BY Wire reports
Friday, January 04, 2013
1/04/13 at 3:13 AM
London: Argentina's leader tells UK to give up Falklands
Argentina's president called on Britain on Thursday to relinquish control of the Falkland Islands, accusing London of taking part in an act of "blatant colonialism" in claiming the wind-swept archipelago.
Cristina Fernandez de Kirchner published an open letter in the Guardian newspaper urging Prime Minister David Cameron to honor U.N. resolutions that she says backs her case for the return of the islands, which Argentina calls the Malvinas. She has made several similar demands in the past.
"180 years ago on the same date, January 3rd, in a blatant exercise of 19th-century colonialism, Argentina was forcibly stripped of the Malvinas Islands," which are 8,700 miles from London, she says in the letter, copied to U.N Secretary-General Ban Ki-moon.
Britain asserted control of the south Atlantic islands by placing a naval garrison there in 1833. Britain and Argentina fought a brief war in 1982 after Argentina invaded the islands. More than 900 people died, most of them Argentines.
Cameron rebuffed the Argentine president's demand that the islands be handed over. "The future of the Falkland Islands should be determined by the Falkland Islanders themselves, the people who live there," the British prime minister said.
Bangui,: Central African Republic Central African leader fires son from post
Facing an insurgency by a new rebel coalition, the president of Central African Republic consolidated military power under his control Thursday after dismissing his own son as acting defense minister along with his army chief of staff.
President Francois Bozize said in a decree read on state radio late Wednesday that he was taking over the position held by his son, Jean Francis Bozize as neighboring countries sent troops to help.
Hundreds of soldiers from Chad, Republic of Congo, Gabon and Cameroon have been arriving this week.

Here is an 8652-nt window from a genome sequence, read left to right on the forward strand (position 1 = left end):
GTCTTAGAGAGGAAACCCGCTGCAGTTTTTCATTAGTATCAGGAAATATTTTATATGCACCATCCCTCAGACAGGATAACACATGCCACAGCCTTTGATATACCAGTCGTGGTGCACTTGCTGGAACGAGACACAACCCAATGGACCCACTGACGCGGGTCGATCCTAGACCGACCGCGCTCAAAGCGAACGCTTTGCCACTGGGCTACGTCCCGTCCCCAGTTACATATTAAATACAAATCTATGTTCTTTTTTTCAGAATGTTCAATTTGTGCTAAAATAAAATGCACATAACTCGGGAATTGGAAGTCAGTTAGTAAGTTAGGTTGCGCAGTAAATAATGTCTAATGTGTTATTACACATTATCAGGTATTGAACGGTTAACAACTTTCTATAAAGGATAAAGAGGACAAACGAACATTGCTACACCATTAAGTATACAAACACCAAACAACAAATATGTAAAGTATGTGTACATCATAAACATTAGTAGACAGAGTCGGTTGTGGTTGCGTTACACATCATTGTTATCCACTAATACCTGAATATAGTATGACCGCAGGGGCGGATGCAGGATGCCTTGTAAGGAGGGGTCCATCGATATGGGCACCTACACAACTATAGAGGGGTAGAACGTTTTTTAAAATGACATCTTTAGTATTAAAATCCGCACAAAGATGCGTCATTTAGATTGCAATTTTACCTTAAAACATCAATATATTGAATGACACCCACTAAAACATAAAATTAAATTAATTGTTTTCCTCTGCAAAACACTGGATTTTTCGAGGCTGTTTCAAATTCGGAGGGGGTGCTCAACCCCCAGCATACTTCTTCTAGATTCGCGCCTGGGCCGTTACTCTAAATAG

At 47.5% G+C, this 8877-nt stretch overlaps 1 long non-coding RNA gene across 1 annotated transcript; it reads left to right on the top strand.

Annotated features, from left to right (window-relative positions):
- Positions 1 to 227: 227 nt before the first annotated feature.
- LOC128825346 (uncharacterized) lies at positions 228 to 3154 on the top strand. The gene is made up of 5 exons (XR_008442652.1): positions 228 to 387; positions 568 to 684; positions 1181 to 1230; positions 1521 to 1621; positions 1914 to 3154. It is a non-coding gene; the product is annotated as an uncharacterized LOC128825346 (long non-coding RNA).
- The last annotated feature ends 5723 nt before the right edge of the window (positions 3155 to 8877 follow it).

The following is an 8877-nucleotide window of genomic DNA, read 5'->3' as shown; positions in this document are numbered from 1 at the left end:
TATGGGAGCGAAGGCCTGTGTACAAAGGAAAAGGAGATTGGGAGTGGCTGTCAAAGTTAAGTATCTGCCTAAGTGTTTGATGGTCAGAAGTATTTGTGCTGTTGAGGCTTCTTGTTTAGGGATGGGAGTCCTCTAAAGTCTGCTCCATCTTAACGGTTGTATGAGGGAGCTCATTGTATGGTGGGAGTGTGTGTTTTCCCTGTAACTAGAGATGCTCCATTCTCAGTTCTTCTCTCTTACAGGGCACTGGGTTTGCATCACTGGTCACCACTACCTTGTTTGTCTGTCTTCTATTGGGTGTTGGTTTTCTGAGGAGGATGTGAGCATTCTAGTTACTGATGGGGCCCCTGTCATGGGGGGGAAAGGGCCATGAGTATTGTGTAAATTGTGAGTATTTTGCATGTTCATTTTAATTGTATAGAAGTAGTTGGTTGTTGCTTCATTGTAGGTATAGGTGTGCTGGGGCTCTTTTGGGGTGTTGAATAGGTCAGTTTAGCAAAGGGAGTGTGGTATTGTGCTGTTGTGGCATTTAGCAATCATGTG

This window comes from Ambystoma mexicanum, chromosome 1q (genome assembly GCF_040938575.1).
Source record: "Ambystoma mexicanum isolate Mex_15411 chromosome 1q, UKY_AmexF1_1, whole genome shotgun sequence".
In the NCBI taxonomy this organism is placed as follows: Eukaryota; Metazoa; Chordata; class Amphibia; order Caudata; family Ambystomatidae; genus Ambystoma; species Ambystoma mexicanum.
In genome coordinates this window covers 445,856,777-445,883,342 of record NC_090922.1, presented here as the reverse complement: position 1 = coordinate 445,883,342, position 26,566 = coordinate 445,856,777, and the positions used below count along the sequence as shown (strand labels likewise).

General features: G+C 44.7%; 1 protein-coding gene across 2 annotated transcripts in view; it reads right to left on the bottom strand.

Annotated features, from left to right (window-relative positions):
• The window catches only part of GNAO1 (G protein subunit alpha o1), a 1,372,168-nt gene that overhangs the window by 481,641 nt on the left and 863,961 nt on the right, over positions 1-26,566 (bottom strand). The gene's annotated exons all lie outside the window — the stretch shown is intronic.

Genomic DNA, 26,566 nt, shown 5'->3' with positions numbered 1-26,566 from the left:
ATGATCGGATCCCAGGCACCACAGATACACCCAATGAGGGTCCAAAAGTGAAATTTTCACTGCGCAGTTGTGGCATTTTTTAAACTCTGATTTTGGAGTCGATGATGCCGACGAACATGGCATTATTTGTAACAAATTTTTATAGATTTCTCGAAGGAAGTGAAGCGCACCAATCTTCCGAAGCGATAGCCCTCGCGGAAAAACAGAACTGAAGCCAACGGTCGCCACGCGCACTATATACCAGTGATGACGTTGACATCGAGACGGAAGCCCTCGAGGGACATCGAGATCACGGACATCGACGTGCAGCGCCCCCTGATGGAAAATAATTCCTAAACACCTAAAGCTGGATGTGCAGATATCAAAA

Rebel spokesman Col. Djouma Narkoyo reiterated Thursday that they were holding their position at the transportation hub of Sibut pending negotiations in Gabon.
Beirut: Activists: At least 9 killed by Damascus car bomb
A car bomb blew up late Thursday in a Damascus gas station, killing at least nine people, a Syrian activist group said.
The Britain-based Syrian Observatory for Human Rights said the death toll in the blast in the capital's Masakin Barzeh neighborhood is expected to rise because many of the wounded were in critical condition.
Syria's state news service also reported the blast but did not give a number of dead or wounded. It said the bomb targeted cars that were lined up to get gas and blamed the attack on "terrorists," the government's shorthand for rebels seeking to topple President Bashar Assad.
The pro-regime Ikhbariyeh TV station said some 30 civilians were killed or wounded in the blast.
San Juan, Puerto Rico: Judge: No TV broadcast of Guantanamo 9/11 trial
A military judge has denied a request to allow television broadcast coverage of the Guantanamo Bay war crimes tribunal for five men charged in the Sept. 11 attacks.
Defense lawyers requested TV coverage of proceedings at the U.S. base in Cuba. But the Defense Department had authorized only closed-circuit broadcasts to several military bases in the northeast U.S.
The ruling from Army Col. James Pohl said the court had no authority to allow general broadcast. A Pentagon spokesman declined comment Thursday
London: Terror suspect extradited to U.S. to face trial in N.Y.
Abid Naseer, a terror suspect alleged to be part of an al-Qaida plot to blow up targets in the U.S., Norway and Britain, was put on a plane Thursday afternoon to face trial in New York next week.
Naseer, a 26-year-old Pakistani who arrived in Britain on a student visa, was first arrested in Manchester in 2009.
In July 2010, a U.S.-based inquiry uncovered evidence of his alleged involvement in a wider plot with American-based al-Qaida operatives to plant explosives in the New York subway system. Prosecutors demanded his extradition for trial in the United States.
Two passengers brave the frigid weather while riding outside on a ferry crossing Casco Bay in Portland, Maine, at sunrise, Thursday. The overnight low temperature dropped to 0 degrees in Portland. The combination of cold air and warmer ocean water created the arctic sea smoke. ROBERT F. BUKATY/Associated Press